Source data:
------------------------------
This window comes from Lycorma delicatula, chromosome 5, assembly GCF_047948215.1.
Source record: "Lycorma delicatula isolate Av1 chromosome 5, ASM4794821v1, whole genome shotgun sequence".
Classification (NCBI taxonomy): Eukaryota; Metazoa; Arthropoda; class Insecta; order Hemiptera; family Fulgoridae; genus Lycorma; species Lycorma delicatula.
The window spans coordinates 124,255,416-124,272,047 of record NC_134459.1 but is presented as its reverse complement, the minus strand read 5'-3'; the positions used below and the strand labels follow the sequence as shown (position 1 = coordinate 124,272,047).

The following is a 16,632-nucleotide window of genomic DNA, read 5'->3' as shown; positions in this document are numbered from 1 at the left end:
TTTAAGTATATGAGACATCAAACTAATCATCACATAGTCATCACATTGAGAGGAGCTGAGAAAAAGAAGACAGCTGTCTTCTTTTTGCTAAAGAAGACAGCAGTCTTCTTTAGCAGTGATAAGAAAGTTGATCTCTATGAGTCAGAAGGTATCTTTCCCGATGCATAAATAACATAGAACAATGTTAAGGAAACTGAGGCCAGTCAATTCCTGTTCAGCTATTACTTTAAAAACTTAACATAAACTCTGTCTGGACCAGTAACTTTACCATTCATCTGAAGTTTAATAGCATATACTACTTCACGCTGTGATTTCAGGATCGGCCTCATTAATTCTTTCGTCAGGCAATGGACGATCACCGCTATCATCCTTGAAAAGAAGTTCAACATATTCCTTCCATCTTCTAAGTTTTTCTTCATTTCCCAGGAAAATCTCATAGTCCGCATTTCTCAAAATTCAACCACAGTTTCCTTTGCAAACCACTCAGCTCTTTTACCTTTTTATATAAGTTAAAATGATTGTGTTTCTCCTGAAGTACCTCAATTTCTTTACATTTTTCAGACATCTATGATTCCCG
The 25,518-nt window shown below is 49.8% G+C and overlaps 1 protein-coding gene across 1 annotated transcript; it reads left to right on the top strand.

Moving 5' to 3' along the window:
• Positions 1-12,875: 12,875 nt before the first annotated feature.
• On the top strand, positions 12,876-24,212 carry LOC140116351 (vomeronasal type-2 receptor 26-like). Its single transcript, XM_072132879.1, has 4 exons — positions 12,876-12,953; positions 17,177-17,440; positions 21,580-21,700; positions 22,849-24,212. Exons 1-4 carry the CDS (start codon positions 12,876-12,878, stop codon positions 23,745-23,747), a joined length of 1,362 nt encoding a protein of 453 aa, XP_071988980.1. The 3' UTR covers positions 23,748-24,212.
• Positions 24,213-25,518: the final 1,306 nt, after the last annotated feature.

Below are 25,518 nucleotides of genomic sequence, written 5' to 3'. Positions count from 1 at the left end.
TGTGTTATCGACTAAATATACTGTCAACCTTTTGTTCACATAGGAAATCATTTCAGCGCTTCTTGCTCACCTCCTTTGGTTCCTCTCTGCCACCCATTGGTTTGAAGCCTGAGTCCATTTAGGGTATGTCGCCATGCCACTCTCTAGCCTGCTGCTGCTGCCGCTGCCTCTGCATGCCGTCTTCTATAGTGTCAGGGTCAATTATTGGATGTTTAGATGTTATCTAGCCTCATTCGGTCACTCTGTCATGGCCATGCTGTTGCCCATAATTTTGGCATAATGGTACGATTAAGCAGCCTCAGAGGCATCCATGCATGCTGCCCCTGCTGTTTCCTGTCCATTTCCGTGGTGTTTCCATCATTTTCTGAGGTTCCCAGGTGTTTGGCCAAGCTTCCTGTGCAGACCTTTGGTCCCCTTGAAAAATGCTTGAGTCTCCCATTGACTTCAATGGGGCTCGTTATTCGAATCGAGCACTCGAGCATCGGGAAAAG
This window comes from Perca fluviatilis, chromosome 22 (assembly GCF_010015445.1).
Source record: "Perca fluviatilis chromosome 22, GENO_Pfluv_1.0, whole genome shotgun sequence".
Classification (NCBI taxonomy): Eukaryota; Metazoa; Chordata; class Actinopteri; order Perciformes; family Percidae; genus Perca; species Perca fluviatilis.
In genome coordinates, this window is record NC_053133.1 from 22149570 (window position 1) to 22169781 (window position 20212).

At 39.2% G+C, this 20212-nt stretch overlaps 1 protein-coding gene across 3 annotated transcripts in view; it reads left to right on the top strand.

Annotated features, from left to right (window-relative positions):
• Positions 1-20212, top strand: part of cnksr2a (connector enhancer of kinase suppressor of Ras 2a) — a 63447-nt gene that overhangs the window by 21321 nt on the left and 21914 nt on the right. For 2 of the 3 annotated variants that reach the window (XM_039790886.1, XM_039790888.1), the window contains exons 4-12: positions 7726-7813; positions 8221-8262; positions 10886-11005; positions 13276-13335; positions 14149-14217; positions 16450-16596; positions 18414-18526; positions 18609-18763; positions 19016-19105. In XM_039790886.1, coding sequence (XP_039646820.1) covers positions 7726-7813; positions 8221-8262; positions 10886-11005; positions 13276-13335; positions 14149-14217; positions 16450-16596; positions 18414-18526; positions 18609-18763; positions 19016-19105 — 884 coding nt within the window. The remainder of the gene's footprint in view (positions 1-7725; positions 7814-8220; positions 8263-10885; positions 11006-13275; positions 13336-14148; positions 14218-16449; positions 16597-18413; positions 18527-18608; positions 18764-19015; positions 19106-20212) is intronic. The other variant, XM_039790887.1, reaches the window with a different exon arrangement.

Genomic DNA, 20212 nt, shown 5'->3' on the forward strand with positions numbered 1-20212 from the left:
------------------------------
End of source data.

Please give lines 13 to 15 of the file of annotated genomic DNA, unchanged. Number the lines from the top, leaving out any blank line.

TGTGTTATCGACTAAATATACTGTCAACCTTTTGTTCACATAGGAAATCATTTCAGCGCTTCTTGCTCACCTCCTTTGGTTCCTCTCTGCCACCCATTGGTTTGAAGCCTGAGTCCATTTAGGGTATGTCGCCATGCCACTCTCTAGCCTGCTGCTGCTGCCGCTGCCTCTGCATGCCGTCTTCTATAGTGTCAGGGTCAATTATTGGATGTTTAGATGTTATCTAGCCTCATTCGGTCACTCTGTCATGGCCATGCTGTTGCCCATAATTTTGGCATAATGGTACGATTAAGCAGCCTCAGAGGCATCCATGCATGCTGCCCCTGCTGTTTCCTGTCCATTTCCGTGGTGTTTCCATCATTTTCTGAGGTTCCCAGGTGTTTGGCCAAGCTTCCTGTGCAGACCTTTGGTCCCCTTGAAAAATGCTTGAGTCTCCCATTGACTTCAATGGGGCTCGTTATTCGAATCGAGCACTCGAGCATCGGGAAAAG
This window comes from Perca fluviatilis, chromosome 22 (assembly GCF_010015445.1).
Source record: "Perca fluviatilis chromosome 22, GENO_Pfluv_1.0, whole genome shotgun sequence".